Wednesday, December 27, 2006

The Don

Through mere circumstance, I happened to watch a couple of recent thrillers this week co-starring Donald Sutherland, the great Canadian actor known best, I suppose, as the original Hawkeye Pierce in Robert Altman's Oscar-winning film M*A*S*H. Of course, he may today be best known for fathering Kiefer Sutherland, TV's intrepid world-saver Jack Bauer on the Fox adventure series 24 (and for all the Canadian actors who have appeared on 24 over the years, it's curious that Donald hasn't been tapped for a guest shot or two).

HOLLOW POINT is a 1996 direct-to-video action movie that you probably ignored on video store shelves, but is worth 90 minutes of your time. It's a lighthearted action romp that teams Thomas Ian Griffith (EXCESSIVE FORCE) as a pill-popping ex-DEA agent and yummy Tia Carrere (RELIC HUNTER) as a tough FBI agent that compete with one another to capture a colorful mobster played by John Lithgow (3RD ROCK FROM THE SUN). Sutherland steals all of his scenes as a very effective mob assassin who murders Tia's friend in retaliation for her busting up a mobster's son's wedding. What's tricky about the role is that, after Griffith and Carrere capture him early in the film, instead of busting Sutherland, they cart him around to use as information. Sutherland becomes, in effect, a comic-relief sidekick who befriends his captors and even gives them his loft as a wedding present (don't ask). It's a role that necessitates a good deal of charm, because the movie demands that we like Sutherland--so much so that it's easy to forget that he's a killer. A charming and eccentric killer, to be sure, but one who's very good at his job.

Sidney J. Furie, a former Hollywood A-list director now relegated to DTV fare, does a good job keeping the action moving and the laughs coming. I can watch lovely Carrere in just about everything, and even though she's obviously miscast as an FBI agent, she fares better than Griffith, who's not my favorite leading man and certainly one who seems uncomfortable sparring romantically with his leading lady. He's fine, I suppose, and gets along okay with Carrere. At least he's not Lorenzo Lamas.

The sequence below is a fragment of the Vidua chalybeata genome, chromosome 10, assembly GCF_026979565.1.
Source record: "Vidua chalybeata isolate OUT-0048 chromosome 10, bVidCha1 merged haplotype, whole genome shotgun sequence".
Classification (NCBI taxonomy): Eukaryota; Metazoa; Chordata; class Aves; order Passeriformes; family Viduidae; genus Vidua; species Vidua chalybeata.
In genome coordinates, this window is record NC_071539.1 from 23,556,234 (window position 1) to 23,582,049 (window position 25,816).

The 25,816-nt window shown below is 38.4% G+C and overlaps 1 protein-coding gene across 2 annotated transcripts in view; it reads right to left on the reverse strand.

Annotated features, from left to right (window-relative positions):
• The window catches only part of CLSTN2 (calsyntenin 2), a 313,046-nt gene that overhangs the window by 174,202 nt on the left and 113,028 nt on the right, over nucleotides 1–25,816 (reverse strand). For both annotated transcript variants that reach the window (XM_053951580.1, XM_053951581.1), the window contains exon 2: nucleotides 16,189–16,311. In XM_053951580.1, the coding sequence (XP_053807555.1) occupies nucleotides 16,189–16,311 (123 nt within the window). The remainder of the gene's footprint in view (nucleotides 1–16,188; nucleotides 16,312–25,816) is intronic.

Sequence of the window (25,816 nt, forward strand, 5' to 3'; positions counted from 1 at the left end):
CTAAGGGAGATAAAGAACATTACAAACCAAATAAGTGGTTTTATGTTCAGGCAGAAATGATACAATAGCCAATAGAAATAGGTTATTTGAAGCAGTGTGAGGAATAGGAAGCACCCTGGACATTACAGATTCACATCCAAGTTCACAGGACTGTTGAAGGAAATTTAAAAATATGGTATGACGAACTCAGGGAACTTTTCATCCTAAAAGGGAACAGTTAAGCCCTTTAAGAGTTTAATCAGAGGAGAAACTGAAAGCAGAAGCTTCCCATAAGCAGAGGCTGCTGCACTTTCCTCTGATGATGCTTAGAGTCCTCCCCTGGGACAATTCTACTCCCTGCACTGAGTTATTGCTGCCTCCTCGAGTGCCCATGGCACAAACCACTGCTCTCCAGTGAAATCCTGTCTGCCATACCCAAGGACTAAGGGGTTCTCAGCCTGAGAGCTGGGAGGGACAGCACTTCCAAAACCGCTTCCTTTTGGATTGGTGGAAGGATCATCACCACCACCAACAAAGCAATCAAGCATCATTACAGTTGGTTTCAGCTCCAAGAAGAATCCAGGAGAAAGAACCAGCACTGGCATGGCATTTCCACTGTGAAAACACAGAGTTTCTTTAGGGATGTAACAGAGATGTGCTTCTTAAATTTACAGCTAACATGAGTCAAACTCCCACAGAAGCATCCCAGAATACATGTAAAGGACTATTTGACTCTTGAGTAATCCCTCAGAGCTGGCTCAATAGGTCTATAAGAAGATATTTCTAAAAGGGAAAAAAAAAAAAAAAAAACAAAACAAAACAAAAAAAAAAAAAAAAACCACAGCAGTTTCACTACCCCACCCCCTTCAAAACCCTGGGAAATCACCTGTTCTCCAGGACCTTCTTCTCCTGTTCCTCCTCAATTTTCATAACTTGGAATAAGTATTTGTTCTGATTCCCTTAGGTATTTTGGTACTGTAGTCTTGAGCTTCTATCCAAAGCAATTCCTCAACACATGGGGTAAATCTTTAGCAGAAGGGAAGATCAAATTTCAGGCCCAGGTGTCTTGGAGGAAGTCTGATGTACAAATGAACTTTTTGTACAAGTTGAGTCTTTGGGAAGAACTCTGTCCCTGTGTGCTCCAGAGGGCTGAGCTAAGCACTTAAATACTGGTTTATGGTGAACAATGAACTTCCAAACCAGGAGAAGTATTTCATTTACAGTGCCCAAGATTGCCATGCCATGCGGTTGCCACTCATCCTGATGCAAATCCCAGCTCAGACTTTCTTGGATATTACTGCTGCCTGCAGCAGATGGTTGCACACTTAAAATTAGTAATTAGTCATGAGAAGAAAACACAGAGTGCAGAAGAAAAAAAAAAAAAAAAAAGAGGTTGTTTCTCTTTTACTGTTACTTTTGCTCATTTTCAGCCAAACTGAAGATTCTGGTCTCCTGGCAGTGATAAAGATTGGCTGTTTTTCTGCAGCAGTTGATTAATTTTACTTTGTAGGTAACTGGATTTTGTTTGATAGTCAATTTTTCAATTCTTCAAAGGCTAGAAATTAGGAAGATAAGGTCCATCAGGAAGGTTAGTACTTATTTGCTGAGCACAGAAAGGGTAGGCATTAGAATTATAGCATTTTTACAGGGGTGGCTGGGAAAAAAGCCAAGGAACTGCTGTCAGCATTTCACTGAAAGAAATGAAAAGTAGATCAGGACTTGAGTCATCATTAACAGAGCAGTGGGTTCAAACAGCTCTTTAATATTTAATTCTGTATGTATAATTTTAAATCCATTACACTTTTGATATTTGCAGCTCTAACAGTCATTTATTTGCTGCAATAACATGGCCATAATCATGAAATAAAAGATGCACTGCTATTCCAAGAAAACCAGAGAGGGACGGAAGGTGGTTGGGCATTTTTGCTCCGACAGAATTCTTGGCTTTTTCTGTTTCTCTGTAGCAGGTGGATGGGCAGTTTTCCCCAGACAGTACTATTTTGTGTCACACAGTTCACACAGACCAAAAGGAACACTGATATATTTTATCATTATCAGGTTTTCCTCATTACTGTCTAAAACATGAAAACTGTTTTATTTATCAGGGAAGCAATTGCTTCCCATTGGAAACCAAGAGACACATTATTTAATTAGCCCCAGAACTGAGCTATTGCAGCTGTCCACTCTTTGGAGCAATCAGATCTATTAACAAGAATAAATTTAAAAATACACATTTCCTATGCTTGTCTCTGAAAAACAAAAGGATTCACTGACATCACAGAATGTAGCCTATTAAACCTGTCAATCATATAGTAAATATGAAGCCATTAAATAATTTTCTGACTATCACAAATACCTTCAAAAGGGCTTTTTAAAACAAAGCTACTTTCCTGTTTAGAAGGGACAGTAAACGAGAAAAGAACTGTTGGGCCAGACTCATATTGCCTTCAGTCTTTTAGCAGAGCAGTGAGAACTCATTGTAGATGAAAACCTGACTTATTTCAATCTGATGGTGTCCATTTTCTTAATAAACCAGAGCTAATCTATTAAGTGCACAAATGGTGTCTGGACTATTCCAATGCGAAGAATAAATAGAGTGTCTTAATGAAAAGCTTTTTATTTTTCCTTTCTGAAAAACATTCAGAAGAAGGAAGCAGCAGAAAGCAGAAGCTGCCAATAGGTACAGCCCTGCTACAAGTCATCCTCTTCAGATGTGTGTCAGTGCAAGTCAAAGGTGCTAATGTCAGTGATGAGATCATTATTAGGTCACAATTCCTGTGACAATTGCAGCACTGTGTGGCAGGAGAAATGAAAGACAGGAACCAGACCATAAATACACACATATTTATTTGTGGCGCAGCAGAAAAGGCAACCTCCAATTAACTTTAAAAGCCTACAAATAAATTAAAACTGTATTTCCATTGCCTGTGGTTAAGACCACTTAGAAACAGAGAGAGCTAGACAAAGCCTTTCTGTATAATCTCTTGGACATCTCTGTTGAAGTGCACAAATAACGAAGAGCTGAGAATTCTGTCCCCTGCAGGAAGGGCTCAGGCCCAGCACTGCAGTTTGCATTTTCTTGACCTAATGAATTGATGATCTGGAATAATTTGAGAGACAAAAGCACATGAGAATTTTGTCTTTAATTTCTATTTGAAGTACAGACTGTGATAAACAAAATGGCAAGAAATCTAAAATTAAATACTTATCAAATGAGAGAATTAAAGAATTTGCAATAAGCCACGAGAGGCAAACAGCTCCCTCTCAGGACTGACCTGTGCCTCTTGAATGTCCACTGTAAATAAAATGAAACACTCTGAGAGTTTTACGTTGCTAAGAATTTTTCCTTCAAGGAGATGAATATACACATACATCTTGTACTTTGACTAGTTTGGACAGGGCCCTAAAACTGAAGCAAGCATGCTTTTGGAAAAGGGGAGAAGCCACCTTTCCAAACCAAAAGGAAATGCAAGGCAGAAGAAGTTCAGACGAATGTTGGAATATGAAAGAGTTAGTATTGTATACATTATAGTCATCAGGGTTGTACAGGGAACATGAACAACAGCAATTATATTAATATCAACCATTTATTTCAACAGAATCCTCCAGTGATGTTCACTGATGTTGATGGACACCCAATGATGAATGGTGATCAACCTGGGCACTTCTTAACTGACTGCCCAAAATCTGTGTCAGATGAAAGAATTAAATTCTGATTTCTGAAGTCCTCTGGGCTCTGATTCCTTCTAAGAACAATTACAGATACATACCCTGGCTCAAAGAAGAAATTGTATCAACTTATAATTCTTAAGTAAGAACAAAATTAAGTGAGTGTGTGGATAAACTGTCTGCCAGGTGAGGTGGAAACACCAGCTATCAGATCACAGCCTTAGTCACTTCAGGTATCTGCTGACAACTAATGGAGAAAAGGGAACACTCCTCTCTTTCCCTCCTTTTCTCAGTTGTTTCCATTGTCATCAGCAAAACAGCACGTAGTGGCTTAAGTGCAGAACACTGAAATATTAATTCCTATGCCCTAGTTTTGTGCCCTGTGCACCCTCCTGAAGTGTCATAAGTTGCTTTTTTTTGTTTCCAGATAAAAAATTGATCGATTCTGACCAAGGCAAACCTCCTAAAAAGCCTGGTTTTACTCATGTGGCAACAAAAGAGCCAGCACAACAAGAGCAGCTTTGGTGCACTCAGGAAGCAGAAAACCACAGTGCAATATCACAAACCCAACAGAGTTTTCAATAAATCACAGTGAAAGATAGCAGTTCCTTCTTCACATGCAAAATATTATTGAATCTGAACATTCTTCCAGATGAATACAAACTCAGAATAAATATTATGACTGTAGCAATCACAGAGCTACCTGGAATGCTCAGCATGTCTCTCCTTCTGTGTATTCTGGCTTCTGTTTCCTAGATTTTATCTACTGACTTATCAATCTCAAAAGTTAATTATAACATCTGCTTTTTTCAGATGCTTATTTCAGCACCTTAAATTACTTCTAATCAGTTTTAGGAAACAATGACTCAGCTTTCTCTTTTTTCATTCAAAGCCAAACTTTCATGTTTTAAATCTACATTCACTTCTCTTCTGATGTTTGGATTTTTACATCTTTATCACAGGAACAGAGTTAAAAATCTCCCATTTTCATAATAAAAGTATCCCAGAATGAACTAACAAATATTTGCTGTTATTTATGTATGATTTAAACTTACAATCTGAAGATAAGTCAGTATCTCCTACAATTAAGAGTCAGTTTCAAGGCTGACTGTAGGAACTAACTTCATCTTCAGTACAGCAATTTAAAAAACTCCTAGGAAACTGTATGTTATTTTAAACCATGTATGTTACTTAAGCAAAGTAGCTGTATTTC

Heavier than HOLLOW POINT but no less entertaining is THE ASSIGNMENT, which came out a year later in 1997. Unlike HOLLOW POINT, THE ASSIGNMENT actually received some theatrical playdates, but very few. It probably appeared on no more than a few dozen American screens, although one was in Chicago where it was reviewed by Roger Ebert for the Sun-Times.

THE ASSIGNMENT casts Sutherland as Henry Fields, an upper-level CIA employee who becomes obsessed with capturing an international terrorist named Carlos the Jackal. Stunned to discover that an average Naval seaman named Annibal Ramirez (Aidan Quinn) bears an amazing physical resemblance to Carlos, Fields uses his political pull to "volunteer" a reluctant Ramirez for a dangerous mission: to impersonate Carlos and convince the KGB (the film takes place in the late 1980s) that the killer is in the CIA's hip pocket, forcing the Russians to assassinate him.

Fields and a Mossad agent named Amos (Ben Kingsley) spend two months at a deserted Montreal prison, training Annibal to think like, act like, react like, even make love like Carlos. His disguise must be absolutely perfect for the plan to work.

Directed by Christian Duguay, a Canadian filmmaker with some very good genre credits such as SCREAMERS (a sci-fi movie based on a Philip K. Dick story) and LIVE WIRE (which casts Pierce Brosnan as a bomb squad officer chasing a terrorist), THE ASSIGNMENT is a smartly developed and paced thriller with a couple of exciting action sequences, some wry twists, and a thoughtful, suspenseful climax. Although the very Irish-American Quinn initially seems miscast as a Cuban-American who poses as a Venezuelan (in fact, Andy Garcia turned down the role before it was offered to Quinn), he's plausible enough in a tricky performance that allows him to essay three roles: Ramirez, Carlos and Ramirez posing as Carlos. He pulls it off well, and shines in his scenes with Sutherland, whose character shows several shades of gray.

HOLLOW POINT and THE ASSIGNMENT are different types of films, but both are worth watching, and both feature chewy supporting roles for Donald Sutherland.

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